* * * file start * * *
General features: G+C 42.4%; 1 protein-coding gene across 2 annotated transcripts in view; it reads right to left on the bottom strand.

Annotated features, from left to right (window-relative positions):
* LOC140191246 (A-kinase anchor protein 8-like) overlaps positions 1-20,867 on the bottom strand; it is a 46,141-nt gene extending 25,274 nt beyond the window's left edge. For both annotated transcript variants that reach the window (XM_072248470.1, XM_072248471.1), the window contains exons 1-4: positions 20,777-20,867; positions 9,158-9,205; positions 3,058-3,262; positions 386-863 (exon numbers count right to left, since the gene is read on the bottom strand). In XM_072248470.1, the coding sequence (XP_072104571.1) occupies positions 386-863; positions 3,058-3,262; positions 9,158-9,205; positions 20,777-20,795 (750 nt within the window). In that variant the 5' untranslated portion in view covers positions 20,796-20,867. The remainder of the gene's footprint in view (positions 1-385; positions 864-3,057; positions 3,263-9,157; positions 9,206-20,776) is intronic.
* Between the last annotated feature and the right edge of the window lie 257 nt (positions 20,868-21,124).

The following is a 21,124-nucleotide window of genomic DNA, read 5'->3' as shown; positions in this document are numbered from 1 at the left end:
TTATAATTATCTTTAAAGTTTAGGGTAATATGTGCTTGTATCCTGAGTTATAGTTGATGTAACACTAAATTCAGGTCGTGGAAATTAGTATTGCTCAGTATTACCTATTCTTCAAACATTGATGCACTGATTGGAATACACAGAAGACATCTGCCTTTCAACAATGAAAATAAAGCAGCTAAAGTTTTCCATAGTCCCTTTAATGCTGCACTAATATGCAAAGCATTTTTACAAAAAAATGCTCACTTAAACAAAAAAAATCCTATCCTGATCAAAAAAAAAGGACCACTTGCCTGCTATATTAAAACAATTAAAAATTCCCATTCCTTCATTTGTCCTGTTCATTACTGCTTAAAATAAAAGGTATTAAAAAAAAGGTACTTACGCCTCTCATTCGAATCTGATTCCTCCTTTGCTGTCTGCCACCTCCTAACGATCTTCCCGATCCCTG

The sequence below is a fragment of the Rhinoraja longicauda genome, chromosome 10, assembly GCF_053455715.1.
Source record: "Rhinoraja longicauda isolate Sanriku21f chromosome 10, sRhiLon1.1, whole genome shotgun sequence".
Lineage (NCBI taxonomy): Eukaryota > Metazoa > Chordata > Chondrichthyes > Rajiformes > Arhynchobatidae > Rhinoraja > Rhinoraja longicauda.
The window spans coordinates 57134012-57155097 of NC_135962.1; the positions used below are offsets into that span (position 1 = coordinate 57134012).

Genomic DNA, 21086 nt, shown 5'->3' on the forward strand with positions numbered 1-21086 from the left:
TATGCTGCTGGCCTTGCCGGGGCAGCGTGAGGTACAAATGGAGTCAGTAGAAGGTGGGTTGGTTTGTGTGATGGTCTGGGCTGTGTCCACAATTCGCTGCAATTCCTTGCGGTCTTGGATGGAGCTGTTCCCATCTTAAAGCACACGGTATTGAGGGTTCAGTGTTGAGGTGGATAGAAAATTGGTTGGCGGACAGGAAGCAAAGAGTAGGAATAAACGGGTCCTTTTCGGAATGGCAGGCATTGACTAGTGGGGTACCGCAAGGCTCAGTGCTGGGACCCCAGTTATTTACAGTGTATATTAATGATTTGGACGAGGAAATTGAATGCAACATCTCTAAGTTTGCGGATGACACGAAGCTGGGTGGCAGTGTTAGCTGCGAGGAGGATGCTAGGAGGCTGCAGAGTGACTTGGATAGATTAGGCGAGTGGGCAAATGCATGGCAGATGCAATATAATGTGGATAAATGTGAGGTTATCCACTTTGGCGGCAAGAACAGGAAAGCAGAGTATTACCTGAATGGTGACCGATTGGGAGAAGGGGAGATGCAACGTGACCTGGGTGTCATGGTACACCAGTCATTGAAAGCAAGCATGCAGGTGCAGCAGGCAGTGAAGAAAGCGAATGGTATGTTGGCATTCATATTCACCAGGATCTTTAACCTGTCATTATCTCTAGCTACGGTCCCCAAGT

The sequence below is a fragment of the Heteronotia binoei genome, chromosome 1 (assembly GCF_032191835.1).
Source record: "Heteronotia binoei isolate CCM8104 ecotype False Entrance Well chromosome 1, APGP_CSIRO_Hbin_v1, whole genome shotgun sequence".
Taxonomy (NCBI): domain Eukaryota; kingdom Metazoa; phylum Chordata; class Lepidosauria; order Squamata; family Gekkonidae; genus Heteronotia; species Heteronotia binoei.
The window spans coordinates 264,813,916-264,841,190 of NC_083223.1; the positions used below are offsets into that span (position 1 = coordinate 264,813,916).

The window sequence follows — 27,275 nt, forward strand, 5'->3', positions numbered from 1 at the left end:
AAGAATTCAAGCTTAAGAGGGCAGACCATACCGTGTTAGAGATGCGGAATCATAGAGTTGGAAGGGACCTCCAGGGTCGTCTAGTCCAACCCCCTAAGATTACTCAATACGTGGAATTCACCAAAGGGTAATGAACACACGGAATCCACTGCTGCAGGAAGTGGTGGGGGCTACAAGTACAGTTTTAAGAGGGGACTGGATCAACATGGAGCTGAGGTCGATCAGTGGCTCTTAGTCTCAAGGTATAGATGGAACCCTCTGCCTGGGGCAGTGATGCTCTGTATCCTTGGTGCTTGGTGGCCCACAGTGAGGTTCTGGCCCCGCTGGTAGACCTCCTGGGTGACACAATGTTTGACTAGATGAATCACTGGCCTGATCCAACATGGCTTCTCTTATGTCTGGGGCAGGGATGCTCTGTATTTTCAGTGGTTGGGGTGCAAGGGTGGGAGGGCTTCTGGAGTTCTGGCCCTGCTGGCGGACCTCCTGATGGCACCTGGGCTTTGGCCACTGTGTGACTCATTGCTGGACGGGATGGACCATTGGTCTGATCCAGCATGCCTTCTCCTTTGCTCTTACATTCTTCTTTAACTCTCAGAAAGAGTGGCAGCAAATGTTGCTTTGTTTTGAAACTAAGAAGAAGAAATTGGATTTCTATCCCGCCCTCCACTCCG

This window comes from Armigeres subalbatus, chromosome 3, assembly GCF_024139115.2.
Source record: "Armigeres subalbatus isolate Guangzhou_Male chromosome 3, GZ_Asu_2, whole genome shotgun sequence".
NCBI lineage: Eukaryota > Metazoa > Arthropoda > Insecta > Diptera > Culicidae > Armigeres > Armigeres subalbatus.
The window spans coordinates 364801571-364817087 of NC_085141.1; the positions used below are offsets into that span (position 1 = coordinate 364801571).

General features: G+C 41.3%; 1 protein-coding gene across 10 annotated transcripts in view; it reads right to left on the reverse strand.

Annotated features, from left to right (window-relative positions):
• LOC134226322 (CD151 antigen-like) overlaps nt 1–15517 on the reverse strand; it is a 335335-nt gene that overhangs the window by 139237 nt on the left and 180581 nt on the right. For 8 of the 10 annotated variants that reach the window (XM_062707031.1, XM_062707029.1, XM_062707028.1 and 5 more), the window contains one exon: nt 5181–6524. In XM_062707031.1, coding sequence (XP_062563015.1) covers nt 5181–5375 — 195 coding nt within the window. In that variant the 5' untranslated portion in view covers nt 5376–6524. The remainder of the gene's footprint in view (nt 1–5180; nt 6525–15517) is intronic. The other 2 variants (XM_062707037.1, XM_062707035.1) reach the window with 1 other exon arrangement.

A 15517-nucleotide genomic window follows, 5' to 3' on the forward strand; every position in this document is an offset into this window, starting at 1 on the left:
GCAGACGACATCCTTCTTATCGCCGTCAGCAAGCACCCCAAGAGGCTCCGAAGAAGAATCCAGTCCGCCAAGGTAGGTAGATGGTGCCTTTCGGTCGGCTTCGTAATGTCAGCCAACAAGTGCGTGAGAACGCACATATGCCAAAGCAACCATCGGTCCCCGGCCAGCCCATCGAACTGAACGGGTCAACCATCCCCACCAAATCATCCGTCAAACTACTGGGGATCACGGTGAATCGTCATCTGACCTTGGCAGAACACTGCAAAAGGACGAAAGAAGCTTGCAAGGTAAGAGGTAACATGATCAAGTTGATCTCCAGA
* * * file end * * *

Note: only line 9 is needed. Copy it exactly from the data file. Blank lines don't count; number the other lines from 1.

Lineage (NCBI taxonomy): Eukaryota > Metazoa > Chordata > Chondrichthyes > Rajiformes > Arhynchobatidae > Rhinoraja > Rhinoraja longicauda.